Sympathetic magic
Local artist uses canvas to protect threatened animals

Artist Phyllis Stapler relaxes with her painting, “Humberto,” in her studio north of Durango./Photo by David Halterman

by Jules Masterjohn

As an exercise of our innate creativity, humans have been making images since 30,000 BCE. Appearing on rock walls in caves on nearly every continent are paintings created by early humans. Most predominantly pictured are animals, both herds and individuals, with an occasional human present.

Theories about who these makers were and the drawings’ intended purposes are plentiful. One hypothesis is that the creators were shamans or healers, and their role within a clan or tribe was to assist with the survival of the social group. One theory about the maker’s motivation was to picture or visualize the positive future outcome for a hunt, a concept termed “.” This line of thinking goes that, to the prehistoric mind, if one could reproduce the likeness of an animal or many of them together, one could “vision” this picture into existence. Envisioning, then drawing herds of deer on cave walls, for example, would have been a practice in manifesting abundance. More deer meant more potential food, which led to greater chances for human survival. If this theory is accurate, our race’s survival and proliferation can be credited to our ancestors’ dedication to creative visualization.

Local artist Phyllis Stapler employs a similar motivation in the creation of her mixed-media paintings. Unlike these early creators, she is not reproducing an animal’s likeness to capture it for her survival needs but rather for the animal’s right to exist. Stapler, a long time animal lover and a vegetarian for 20 years, is sympathetic to the plight of all animals living in a world dominated by human activity. As an act of preservation, Stapler places each animal within the protection of her canvases, proclaiming it a safety zone.

Whether domestic, endangered or rare, animals are compelling to her. Feral cats, missing dogs, Tasmanian tigers and jackals are her beloved subjects. “I can’t shield myself from animal pain, so I create a narrative in my paintings to make it all right. I add a beautiful flower and a bird friend, then, in that moment, everything can be safe for that animal,” Stapler offers.

The Madagascar fossa, an odd hybrid creature related to the mongoose that flies like a squirrel, has a special place in her heart. Possessing both canine and feline characteristics, it fits comfortably into either world. The fossa is perhaps an apt symbol for an artist’s identity: a being whose mind lives in imagination and possibility and whose body is grounded in the physical act of art making.

Phyllis Stapler’s painting often focuses on animals, particularly those that are threatened and endangered. “Blind Dog” is a piece currently on display at Ellis Crane Gallery in downtown Durango./Photo by David Halterman

Stapler makes paintings whose compositions are simple and reflect her interest in the early minimalist artists from the Bauhaus school, where “less is more” was professed. Placed within each canvas lives a mammal, a bird and some foliage. There is no sense of deep space, no place that can be deciphered. Stapler utilizes a modern sense of space where depth is flattened and all the visual elements lie in the foreground. “I don’t want to use a horizon line or make any reference to a traditional portrayal of space,” she told me, “I want to keep where the animals are located ambivalent.” By keeping the animals’ location uncertain, Stapler reinforces the metaphoric protection for her four-legged friends.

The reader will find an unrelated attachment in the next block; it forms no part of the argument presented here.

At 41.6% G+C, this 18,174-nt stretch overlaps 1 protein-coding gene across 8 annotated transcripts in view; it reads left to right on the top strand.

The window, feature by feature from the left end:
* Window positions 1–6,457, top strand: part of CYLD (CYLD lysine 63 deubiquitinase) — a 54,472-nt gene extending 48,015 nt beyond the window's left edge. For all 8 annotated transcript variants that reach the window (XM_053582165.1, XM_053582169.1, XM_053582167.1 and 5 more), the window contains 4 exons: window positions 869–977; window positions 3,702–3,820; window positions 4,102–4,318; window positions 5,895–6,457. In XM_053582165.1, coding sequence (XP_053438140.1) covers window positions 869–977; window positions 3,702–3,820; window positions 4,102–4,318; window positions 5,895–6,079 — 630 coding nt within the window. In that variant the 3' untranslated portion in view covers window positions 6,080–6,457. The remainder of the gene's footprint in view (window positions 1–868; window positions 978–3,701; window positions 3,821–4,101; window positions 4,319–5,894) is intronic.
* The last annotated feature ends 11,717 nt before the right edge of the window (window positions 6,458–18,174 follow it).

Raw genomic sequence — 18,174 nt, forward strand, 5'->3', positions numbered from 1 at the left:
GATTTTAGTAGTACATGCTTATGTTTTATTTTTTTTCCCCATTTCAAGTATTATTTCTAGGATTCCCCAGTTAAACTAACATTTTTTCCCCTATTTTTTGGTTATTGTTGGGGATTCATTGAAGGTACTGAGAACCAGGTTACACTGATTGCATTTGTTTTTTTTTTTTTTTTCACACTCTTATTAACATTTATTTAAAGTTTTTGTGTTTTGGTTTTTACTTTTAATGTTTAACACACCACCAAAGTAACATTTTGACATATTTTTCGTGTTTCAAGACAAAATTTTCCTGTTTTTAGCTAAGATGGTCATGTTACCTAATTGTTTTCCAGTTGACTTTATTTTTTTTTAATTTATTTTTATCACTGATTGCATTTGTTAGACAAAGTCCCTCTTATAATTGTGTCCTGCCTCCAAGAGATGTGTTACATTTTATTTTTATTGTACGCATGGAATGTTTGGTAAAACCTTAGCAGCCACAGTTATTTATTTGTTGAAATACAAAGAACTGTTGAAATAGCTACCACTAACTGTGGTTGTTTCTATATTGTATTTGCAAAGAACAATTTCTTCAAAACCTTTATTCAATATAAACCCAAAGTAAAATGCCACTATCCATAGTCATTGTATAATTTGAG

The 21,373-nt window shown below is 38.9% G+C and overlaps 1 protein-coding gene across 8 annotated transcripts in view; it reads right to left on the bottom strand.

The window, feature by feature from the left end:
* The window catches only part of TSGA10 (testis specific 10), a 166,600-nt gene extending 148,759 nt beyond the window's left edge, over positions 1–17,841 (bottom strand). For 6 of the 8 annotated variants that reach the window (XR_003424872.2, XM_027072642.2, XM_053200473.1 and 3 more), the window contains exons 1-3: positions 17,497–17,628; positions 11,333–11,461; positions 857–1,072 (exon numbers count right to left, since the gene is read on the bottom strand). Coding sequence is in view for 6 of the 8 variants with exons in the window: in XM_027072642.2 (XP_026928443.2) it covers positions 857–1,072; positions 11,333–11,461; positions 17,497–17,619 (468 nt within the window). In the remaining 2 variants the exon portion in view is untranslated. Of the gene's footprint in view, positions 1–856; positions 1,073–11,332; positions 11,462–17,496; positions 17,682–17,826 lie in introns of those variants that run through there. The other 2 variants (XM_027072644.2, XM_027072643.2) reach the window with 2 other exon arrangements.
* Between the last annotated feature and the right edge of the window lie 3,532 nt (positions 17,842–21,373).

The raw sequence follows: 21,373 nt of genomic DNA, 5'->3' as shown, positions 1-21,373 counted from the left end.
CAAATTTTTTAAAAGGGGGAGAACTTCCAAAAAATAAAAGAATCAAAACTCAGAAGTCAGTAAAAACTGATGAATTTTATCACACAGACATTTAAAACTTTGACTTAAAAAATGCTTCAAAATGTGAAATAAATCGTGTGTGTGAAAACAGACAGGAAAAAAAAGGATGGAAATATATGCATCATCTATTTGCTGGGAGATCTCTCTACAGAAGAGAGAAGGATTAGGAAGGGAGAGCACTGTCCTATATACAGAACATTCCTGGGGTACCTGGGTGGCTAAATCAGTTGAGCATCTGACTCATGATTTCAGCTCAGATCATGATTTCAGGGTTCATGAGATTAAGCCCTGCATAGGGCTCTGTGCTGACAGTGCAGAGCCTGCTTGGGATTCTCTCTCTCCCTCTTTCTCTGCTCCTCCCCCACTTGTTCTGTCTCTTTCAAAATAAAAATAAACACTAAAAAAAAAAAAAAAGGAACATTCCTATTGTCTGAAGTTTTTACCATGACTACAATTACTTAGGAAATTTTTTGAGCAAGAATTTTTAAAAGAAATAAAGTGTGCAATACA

In her painting, “Blind Dog,” the main protagonist is a white-eyed dog who stands in the center of the canvas, looking at the viewer with a toothy grin. Two stylized plant forms offer this animal a friendly canopy and a lovebird hovers overhead. Stapler introduced the bird into her compositions some years ago to symbolize freedom.

Her early exposure to art can be credited to a few eccentric family members. “We had my cousin Dot’s florals in our house when I was growing up. She made a meager living as an artist, and I was always cautioned not to end up like her. Another cousin, Frank, showed me a painting he’d done in high school. I was only 5, but I’ve never forgotten the image of a purple cube on fire, floating above a cat in a landscape. He swears to this day he doesn’t know what I’m talking about when I bring it up, but it’s emblazoned in my memory.”

These artistic role models coupled with her deep desire to live a life filled with possibility, led Stapler to study art, despite her parents’ warnings. She earned her bachelor of fine arts with an emphasis in drawing and painting from the University of Georgia in Atlanta. She went on to study film animation and took circus arts classes where she flew like a bird on the trapeze. Today, she has sworn off flying, preferring to leave that to the winged things in her paintings, and she juggles colors instead.

Stapler’s identification with the animal world may come from her understanding of the vulnerable nature of being an artist in our culture. She has nurtured and protected her own creativity over the last 30 years, making art her profession, a commitment that has required her to waitress, bartend, teach and work in art galleries, to make ends meet. She has found success with her paintings of late and is now working in her studio full time, for being an artist is the “only line of work that makes sense to me.” •

Stapler’s paintings are on display at Ellis Crane Gallery, 934 Main Ave. Gallery hours: Mon.-Sat. 10 a.m.-6 p.m.



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